A blade-wielding psychopath is on the loose, turning The Big Apple bright red with the blood of beautiful young women. As NYPD detectives follow the trail of butchery from the decks of the Staten Island Ferry to the sex shows of Times Square, each brutal murder becomes a sadistic taunt. In the city that never sleeps, he's the killer that can't be stopped!
Written and directed by acclaimed horror maestro Lucio Fulci (Zombie, City Of The Living Dead) and filmed on location in the mean streets of New York City, The New York Ripper is one of Fulci's most savage and controversial thrillers and is presented here completely uncut and uncensored.
'The New York Ripper,' a Giallo film from Lucio Fulci, may not be one of the best known horror films out there. In fact, 'Ripper' ('Lo squartatore di New York') is one of those flicks that got forced underground, getting the occasional home video release in countries in which it wasn't banned (The list of countries saying "Oh hell no!" to 'Ripper' is quite extensive.).
Bizarre is the name of the game. A serial killer is on the loose in New York, slashing and stabbing young females, taunting police at every turn. Basically, think David Berkowitz, the Son of Sam (who haunted New York just five years before this film hit), only with a knife instead of a gun, and instead of a dog possessed by the devil instructing him, this killer quacks like a duck as he gets his jollies with his blade. As the killer leaves a trail of bodies in his wake (with just one survivor), the police, with the help of a chess loving psychology professor, ramp up their efforts to bring down the murderer in their midst.
Advertised on the box art as "The most controversial horror film ever made!," 'The New York Ripper' goes straight for the gut, both in terms of his victims, and his audience. The focus on the attacks against women is controversial at least, especially with the dark sexual undertones accompanying most of the slayings (despite the lack of rape). The close proximity caused by the weapon of choice, penetrating the flesh, only doubles the sexuality of 'Ripper,' blurring the lines between sex and violence.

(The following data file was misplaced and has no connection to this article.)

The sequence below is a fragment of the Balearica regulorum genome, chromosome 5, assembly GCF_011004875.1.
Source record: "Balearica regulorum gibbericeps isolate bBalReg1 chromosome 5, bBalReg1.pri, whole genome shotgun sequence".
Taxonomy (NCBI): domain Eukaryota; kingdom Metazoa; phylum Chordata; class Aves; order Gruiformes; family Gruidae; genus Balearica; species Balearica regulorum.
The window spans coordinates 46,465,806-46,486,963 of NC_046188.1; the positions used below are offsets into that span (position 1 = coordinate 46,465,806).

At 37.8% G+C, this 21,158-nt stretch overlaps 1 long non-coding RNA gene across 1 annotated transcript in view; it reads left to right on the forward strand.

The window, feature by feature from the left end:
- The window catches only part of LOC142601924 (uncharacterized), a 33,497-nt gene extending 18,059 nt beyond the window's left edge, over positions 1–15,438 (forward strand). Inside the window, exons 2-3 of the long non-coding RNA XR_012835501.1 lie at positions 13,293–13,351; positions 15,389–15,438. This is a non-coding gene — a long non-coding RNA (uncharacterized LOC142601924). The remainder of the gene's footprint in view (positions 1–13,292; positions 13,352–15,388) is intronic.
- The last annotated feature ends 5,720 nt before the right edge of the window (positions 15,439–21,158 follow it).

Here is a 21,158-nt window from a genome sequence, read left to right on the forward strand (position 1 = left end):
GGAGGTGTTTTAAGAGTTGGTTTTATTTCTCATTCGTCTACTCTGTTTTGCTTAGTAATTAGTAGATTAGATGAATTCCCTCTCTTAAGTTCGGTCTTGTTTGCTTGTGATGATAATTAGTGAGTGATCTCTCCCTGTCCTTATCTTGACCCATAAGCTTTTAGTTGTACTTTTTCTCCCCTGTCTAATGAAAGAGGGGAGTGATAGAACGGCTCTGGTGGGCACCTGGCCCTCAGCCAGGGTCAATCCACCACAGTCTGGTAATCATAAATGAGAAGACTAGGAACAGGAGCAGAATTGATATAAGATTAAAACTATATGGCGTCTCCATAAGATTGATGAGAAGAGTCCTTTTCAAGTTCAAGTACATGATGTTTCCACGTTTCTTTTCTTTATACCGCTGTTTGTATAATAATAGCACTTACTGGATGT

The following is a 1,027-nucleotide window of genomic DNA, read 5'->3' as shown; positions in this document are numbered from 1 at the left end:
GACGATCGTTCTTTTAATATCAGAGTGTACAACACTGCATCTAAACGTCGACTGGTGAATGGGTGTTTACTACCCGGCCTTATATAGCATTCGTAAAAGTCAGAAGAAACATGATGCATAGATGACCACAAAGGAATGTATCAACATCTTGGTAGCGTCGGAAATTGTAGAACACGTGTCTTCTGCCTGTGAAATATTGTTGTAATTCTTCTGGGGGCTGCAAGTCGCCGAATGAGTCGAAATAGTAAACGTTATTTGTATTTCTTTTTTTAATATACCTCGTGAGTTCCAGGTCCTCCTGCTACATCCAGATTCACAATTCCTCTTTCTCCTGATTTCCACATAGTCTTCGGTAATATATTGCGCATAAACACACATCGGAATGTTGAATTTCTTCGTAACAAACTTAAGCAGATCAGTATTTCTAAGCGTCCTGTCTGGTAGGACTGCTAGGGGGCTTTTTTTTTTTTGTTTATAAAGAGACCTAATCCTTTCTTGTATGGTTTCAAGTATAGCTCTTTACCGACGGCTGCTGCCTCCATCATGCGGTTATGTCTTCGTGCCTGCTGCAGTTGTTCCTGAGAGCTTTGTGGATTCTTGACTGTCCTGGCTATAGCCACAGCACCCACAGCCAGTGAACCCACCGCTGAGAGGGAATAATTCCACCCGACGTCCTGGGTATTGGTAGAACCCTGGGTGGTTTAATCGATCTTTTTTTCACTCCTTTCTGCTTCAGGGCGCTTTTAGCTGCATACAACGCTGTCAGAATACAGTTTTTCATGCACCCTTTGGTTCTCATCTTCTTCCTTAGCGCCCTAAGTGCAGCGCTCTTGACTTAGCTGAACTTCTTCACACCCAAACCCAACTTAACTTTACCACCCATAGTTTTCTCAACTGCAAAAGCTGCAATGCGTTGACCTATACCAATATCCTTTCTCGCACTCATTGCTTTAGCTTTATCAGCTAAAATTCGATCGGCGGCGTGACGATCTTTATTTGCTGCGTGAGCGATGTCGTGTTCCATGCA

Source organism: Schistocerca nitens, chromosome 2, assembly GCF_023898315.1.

Throw in the sexuality of the razor blade attack (which has to be seen to be believed), and you have an unsettling bit of cinema that may hit too close to home. My girlfriend, a budding horror buff, had to leave the room when watching this film with me, due to a mixture of both disgust and offense at the film's content.
New York City is a major character, as much as even the killer, or the police hunting him down, as most of the film is shot on location. The streets are filled with shadows, and potential perps. The subway is covered in graffiti and filth. Times Square is loaded with adult oriented peep shows and sex shops, attracting the kind of customer one would imagine could kill random people. The roads are crowded with the rude and impatient, but surprisingly, sidewalks are bare.
I was surprised that Berkowitz was not once mentioned in the film, despite his effect on the city in terms of sheer terror and fear. 'Ripper' doesn't give itself an exact date or timeline, but being filmed so soon after his attacks, perhaps the writers didn't want the film villain to be compared or overshadowed. But really, what historical killer could draw comparisons with the film's killer, who sounds like a Turkish bootleg Donald Duck, both on the phone bragging about his crimes, and as he gets his slash on?